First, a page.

As they get into retirement, Medicare’s going to be the most common product seniors seek, whether they decide on an Advantage plan or a Medicare Supplement plan. The whole idea with Medicare is that it doesn’t cover 100 percent of your medical expenses, so what are you going to do to cover that gap? Are you going to do a Medicare Supplement plan above and beyond that? There could be short-term care, long-term care, other retirement plans, and then there’s also the financial side of retirement and social security.
Bilyj: Baby boomers will have a tough time ahead of them, in my opinion. The financial obstacles that baby boomers will have to overcome include:
- Not saving enough for retirement
- Underfunded pensions
- Exorbitant health care expenses
- Needing more long-term care
- Medicare Part A and B assets are running out
- Social Security is running out as well
Some of the products that are paramount for seniors are a Medicare Supplement Plan G, a long-term care insurance plan with a 3% inflation rider, and some permanent life insurance to take care of their final expenses, as well as any drop-in pension or social security benefits for the other spouse when they pass away.
Not everyone can afford a Medicare Supplement plan, so they roll the dice with a Medicare Advantage plan that can have large out-of-pocket maximums and network requirements. Qualifying for long-term care insurance is increasingly difficult for aging seniors by the time it starts become a priority — let alone funding it in this era of unknown rate increases. Add on top of that a general lack of life insurance for people of all ages, and the situation looks rather dire for seniors.
I think baby boomers are in a pinch mostly because the Federal Reserve’s reckless monetary policy of keeping interest rates artificially low, which is eroding the purchasing power of seniors’ savings and the earning power of their pensions, while retirement plans are severely underfunded or axed altogether due to the economic conditions that these loose-money policies have brought. Plus, social security benefits are tied to an index that doesn’t accurately measure inflation, so boomers are getting hit on all sides of what they’re saving, earning, and spending. So you have the pickle we’re in today, where seniors are trying to figure out where they can cut corners to keep up with rising costs, sometimes deciding which days they will skip taking their overpriced medications so they can make ends meet on a fixed income.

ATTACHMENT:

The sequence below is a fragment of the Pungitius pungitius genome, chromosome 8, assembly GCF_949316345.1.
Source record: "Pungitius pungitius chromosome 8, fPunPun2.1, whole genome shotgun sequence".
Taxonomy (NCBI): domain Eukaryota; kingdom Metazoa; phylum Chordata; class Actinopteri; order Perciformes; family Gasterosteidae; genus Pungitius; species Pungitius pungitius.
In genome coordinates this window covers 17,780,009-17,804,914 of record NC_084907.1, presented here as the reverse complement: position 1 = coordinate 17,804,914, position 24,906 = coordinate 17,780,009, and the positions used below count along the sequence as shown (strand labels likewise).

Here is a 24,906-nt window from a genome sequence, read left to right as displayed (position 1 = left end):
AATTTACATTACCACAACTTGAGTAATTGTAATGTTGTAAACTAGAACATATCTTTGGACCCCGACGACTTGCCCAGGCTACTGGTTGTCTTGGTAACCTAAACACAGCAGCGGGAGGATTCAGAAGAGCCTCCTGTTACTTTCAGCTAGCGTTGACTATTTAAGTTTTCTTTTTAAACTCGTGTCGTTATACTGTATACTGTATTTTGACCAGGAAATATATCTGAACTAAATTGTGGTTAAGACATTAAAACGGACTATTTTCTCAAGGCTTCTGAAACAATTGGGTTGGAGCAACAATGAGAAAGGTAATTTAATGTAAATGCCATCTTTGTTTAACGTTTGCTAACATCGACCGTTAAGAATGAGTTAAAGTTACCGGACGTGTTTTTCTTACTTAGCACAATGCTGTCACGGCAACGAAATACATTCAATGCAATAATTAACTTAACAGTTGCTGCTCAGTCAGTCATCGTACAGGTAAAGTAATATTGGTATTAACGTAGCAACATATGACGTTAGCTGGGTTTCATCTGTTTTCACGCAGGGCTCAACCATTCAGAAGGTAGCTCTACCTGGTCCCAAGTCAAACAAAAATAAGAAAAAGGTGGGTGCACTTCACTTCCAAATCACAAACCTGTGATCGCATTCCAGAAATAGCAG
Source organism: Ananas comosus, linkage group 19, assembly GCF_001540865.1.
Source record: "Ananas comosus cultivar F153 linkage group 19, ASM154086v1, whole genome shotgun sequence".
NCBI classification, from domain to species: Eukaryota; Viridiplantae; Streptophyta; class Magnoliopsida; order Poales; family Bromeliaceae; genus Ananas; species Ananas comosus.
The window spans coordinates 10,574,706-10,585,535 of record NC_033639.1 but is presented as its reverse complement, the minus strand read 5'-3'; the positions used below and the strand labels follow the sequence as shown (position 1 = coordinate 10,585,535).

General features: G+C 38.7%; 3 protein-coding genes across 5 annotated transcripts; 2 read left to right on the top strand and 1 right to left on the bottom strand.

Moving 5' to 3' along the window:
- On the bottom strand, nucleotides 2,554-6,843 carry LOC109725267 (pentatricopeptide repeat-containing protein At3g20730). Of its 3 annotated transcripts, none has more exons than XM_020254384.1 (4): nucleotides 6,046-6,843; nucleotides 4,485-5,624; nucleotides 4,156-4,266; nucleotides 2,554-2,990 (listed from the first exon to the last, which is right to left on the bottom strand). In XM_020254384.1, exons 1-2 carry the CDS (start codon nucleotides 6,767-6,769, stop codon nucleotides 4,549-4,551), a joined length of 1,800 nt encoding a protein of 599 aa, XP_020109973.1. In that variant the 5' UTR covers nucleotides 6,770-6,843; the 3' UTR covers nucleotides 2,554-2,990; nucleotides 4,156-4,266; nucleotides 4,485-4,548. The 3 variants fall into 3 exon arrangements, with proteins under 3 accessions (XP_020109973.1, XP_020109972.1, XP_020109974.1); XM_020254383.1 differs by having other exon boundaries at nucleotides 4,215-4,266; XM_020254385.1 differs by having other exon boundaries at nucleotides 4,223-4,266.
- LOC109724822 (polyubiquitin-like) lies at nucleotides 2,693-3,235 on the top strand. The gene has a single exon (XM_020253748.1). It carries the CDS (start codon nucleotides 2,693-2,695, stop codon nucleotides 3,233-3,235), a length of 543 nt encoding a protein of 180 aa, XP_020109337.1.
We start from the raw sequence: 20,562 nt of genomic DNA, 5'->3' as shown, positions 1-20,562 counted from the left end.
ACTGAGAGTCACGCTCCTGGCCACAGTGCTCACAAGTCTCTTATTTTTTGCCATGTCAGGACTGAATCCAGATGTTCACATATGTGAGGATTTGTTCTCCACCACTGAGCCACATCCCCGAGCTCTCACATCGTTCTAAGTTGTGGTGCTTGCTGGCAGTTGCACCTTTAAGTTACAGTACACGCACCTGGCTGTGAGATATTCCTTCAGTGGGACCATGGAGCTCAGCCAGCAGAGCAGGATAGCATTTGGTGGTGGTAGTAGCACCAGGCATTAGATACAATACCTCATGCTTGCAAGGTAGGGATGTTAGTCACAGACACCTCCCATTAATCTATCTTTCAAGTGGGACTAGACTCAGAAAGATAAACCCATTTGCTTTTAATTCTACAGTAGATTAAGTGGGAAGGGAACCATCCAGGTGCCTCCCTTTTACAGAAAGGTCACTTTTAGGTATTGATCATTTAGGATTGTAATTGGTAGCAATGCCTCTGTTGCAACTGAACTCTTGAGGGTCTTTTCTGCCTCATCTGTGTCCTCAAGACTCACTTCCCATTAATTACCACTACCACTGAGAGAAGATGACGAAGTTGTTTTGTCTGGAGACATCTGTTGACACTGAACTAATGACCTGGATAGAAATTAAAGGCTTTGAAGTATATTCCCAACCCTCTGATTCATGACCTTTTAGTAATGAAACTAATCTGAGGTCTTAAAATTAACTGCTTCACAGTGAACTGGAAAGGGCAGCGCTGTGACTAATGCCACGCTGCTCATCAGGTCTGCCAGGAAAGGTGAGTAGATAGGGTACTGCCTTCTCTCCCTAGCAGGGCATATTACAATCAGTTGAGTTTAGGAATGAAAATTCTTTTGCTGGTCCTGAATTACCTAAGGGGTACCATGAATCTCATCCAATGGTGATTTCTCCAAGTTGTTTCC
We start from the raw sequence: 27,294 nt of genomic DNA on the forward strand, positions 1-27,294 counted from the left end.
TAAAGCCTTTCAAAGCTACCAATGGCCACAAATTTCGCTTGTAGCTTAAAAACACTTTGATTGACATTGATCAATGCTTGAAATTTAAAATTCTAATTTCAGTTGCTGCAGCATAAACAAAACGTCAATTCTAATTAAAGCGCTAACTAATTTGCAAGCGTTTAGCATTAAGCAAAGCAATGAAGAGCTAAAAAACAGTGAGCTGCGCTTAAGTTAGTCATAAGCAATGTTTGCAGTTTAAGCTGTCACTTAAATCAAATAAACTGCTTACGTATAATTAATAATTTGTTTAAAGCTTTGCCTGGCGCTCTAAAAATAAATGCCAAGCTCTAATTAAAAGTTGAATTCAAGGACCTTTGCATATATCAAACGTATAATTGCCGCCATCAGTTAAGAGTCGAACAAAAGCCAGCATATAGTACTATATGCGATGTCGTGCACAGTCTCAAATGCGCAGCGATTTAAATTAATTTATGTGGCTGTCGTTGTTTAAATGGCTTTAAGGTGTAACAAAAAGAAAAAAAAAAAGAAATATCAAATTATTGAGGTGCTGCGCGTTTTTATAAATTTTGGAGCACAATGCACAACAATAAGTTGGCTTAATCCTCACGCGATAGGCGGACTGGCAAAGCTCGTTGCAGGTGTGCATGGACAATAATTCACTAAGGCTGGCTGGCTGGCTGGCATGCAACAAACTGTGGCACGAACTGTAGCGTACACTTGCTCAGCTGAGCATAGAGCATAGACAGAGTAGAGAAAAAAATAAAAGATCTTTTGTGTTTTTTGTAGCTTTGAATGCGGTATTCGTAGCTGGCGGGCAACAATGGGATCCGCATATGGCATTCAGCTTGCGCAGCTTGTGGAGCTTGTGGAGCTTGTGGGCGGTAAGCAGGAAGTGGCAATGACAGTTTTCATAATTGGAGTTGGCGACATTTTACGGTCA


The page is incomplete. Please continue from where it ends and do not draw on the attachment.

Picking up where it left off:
Related: Into the mind of the baby boomer
LHP: Where are retiring seniors often underinsured?
Shelton: On both sides, health and life. On the health side, Medicare Advantage has become hugely popular with the $0 premium and they think, “Oh, it’s free; I have health insurance and I don’t have to pay for it,” so there’s a big underinsured gap there on the health side. If they do have a “free” plan, there’s always the Catch-22 where if you end up using that insurance, you might have to pay a lot out-of-pocket.
One-fourth of the insurance workforce will retire by 2018. In the meantime, 90 percent of new agents burn out before a full year in insurance sales, according to these authors. (Photo: iStock)